As Paste EIC Josh Jackson put it after watching John Fetterman’s first campaign video in his upcoming bid for the Pennsylvania Senate, “if I’m Pat Toomey, I’m really glad I’m retiring.” Watch for yourself:
It’s a great ad, but more importantly, it’s coming from an actual progressive who believes in things like Medicare for All and a $15 minimum wage. We’ve seen a lot of very good political ads in the past few years, but often they come from nothingburger candidates like Amy McGrath, who offer nothing beyond a few slick videos and whose centrist policies stand no chance of taking root in conservative parts of the country…or in actually helping those people, even if by some miracle they won. The difference between someone like Fetterman and someone like McGrath is, to put it bluntly, the bullshit factor. Fetterman means what he says, and you’ll never find him dancing circles around the truth. He doesn’t need to; he has both the courage of his convictions and—perhaps more importantly in politics on this scale—the faith that his convictions are appealing to a massive chunk of the electorate. It’s a big change from Democrats whose chief selling point is that they’re not Republican.
The tempting comparison here is to say that Fetterman is AOC for rural people, for purple-staters, for the hackneyed notion of the REAL (read: white, allegedly culturally conservative) American. There is probably some truth to the idea that as inspiring as AOC or Rashida Tlaib or Ilhan Omar or Cori Bush or Ayanna Pressley or Jamal Bowman are, the common thread is that they come from big cities with a high minority population. Translating their appeal outside those concentrated urban areas is a harder task, and there are many middle-of-the-road Democrats in winnable conservative districts who believe “The Squad” was used as an effective weapon against them in the 2020 races. There’s a lot of rationalization in that perspective, since it absolves them of their own lack of policy ambition, but if there’s a nugget of truth there, it’s that the battle plan for exporting progressive politics into the “interior” requires a slightly different approach.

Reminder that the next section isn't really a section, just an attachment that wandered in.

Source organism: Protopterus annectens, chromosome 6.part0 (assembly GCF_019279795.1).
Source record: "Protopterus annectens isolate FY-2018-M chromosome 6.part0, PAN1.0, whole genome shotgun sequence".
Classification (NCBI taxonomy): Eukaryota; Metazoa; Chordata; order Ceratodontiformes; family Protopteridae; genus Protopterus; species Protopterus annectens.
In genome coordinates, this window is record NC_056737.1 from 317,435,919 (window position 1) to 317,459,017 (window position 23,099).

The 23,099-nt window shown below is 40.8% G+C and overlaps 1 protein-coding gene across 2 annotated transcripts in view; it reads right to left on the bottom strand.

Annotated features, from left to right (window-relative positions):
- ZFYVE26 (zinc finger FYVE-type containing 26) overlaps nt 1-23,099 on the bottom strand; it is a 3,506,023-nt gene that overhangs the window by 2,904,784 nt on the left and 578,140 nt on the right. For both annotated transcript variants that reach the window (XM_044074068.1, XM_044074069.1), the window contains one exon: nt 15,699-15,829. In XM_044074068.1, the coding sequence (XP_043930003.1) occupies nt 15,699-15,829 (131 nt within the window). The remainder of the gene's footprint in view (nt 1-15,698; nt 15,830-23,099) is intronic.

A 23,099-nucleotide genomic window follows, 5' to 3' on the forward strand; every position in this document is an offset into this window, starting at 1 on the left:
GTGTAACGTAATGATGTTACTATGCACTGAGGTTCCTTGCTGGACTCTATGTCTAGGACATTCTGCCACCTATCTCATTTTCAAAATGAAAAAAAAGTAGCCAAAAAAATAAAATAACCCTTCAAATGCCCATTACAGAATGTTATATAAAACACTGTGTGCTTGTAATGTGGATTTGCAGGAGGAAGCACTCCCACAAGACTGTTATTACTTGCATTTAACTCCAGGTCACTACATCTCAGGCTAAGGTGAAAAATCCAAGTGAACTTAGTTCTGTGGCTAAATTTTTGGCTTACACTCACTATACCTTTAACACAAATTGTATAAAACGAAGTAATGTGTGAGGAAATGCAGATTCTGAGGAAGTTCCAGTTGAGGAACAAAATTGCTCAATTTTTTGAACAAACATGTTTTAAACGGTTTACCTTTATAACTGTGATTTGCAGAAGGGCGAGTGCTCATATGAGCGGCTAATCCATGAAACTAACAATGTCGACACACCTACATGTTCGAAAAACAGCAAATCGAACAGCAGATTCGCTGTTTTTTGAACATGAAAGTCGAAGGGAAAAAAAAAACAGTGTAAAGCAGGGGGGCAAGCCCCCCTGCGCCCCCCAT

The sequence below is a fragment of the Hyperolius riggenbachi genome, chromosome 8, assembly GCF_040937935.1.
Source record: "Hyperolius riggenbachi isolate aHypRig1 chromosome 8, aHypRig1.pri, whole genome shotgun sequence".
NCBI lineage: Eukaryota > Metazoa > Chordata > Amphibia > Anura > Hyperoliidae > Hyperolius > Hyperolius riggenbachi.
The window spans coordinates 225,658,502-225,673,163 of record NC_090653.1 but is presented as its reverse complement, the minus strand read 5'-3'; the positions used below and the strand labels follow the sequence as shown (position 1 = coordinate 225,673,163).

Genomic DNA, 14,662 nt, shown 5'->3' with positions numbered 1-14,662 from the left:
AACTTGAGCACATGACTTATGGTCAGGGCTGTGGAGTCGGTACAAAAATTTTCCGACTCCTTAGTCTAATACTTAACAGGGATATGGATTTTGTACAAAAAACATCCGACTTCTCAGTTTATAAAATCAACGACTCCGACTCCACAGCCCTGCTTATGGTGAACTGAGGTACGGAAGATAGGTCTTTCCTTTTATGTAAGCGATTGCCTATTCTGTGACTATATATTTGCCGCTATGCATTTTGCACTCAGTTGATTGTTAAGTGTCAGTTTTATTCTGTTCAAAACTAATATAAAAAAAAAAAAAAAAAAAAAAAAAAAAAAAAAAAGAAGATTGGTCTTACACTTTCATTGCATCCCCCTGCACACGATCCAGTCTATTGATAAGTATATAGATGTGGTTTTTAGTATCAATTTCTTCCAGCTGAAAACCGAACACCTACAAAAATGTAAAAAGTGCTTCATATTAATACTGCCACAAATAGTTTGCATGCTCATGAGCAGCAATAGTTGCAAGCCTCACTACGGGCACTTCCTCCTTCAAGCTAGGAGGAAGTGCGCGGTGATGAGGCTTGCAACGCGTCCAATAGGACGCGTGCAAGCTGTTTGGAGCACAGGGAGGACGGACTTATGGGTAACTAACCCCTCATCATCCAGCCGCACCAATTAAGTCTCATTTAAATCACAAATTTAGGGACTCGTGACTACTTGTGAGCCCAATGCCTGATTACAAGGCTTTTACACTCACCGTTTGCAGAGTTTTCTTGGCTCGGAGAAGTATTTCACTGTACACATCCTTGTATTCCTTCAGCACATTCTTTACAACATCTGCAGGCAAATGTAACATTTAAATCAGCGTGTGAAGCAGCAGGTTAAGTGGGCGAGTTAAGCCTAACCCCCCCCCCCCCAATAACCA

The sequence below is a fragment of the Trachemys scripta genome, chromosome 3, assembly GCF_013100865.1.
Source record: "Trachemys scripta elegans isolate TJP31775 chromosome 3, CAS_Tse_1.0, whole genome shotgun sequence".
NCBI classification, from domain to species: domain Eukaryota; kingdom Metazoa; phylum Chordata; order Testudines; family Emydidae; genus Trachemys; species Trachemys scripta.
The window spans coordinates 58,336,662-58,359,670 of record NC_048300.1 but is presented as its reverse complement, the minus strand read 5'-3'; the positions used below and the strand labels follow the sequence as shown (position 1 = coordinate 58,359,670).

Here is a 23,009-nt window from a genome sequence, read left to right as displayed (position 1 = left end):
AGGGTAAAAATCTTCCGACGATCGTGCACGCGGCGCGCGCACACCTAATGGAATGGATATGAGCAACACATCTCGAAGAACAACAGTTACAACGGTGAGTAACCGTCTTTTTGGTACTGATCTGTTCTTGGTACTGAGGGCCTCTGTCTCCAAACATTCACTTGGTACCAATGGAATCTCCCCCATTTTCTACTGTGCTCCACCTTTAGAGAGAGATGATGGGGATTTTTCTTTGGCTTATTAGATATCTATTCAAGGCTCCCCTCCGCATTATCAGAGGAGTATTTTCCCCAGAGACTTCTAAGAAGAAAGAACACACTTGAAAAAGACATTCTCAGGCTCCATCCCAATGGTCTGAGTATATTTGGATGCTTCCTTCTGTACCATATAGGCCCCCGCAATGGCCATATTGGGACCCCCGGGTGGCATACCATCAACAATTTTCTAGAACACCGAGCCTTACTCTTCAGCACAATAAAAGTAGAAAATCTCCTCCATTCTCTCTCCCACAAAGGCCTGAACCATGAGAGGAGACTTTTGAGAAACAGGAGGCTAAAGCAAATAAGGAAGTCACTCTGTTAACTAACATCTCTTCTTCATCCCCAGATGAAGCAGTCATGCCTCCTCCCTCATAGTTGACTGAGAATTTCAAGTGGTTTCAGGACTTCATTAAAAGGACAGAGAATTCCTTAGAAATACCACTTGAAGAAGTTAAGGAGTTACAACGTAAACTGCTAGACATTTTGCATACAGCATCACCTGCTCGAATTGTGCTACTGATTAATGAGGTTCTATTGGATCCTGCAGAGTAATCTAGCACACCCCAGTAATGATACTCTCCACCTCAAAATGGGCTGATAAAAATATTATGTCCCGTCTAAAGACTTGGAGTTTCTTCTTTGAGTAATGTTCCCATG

As far as I can tell, John Fetterman embodies that approach almost perfectly. There’s a lot to like, and his ubiquity during the election led to a kind of informal Internet cult developing around him and his wife, but there are a few key things that really matter. The first is that he can handle himself verbally. There’s no nonsense to the guy, and if you attack him, he can stand on his feet and exchange blows. There are other qualities, too, which are trickier to admit. He’s got a masculine aura, which matters more than you might think if you’ve never lived in small, red towns, and he knows which issues to highlight and which to push to the background. A look at his campaign website finds nine core topics, from minimum wage to weed legalization to healthcare to environmental justice to LGBTQIA+ rights to criminal justice. Not listed there? Guns, the albatross weighing down every democratic candidate outside urban districts. And in fact, Fetterman himself is a gun owner. He’s the kind of guy who can credibly speak to both progressives and those voters who have progressive interests but consider themselves culturally opposed to liberalism.